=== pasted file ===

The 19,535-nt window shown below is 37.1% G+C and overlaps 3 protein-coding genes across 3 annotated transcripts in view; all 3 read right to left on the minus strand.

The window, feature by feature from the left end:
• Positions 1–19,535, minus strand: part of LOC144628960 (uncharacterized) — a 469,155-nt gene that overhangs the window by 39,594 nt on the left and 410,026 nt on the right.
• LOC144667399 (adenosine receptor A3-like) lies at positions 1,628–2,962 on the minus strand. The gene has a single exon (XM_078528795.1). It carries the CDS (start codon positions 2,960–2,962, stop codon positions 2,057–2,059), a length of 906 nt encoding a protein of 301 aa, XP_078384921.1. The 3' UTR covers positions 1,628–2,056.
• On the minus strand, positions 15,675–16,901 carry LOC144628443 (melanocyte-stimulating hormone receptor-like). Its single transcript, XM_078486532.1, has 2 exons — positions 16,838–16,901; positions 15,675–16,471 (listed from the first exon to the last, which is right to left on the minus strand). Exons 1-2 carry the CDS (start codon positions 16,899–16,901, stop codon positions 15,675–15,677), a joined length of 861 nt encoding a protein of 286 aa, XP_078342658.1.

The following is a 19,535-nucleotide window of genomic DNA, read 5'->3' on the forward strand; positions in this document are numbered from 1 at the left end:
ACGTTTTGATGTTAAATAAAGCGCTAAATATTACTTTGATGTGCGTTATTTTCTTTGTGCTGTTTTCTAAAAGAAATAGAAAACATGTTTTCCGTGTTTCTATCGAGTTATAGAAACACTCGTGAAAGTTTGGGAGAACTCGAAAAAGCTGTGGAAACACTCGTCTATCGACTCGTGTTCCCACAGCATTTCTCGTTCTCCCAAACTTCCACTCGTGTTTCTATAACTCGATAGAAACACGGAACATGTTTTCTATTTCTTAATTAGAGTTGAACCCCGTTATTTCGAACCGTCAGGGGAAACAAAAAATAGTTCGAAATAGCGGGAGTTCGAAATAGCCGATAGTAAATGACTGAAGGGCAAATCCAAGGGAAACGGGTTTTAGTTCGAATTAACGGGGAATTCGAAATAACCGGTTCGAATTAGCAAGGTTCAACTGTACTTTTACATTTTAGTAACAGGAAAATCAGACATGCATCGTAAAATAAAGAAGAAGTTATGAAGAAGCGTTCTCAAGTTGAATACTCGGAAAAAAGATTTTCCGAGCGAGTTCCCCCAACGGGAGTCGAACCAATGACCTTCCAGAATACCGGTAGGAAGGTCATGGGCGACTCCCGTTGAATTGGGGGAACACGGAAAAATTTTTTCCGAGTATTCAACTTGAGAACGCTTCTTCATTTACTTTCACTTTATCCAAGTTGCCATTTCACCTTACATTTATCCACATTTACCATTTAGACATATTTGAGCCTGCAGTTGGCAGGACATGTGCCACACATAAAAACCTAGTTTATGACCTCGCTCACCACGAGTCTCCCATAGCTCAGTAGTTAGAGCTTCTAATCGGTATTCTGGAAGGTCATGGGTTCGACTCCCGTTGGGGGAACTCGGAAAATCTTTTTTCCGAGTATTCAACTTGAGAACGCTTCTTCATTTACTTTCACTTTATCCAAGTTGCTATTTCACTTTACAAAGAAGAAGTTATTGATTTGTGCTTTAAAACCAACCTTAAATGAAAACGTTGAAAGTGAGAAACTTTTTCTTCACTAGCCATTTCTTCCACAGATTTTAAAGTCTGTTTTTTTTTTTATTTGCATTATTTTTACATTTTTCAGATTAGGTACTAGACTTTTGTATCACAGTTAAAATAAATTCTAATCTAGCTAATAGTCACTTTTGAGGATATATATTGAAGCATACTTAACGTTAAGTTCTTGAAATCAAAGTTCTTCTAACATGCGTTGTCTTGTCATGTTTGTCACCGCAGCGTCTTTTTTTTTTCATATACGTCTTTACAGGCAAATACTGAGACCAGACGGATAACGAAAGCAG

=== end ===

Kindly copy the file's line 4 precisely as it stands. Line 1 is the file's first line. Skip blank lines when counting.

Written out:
• LOC144667399 (adenosine receptor A3-like) lies at positions 1,628–2,962 on the minus strand. The gene has a single exon (XM_078528795.1). It carries the CDS (start codon positions 2,960–2,962, stop codon positions 2,057–2,059), a length of 906 nt encoding a protein of 301 aa, XP_078384921.1. The 3' UTR covers positions 1,628–2,056.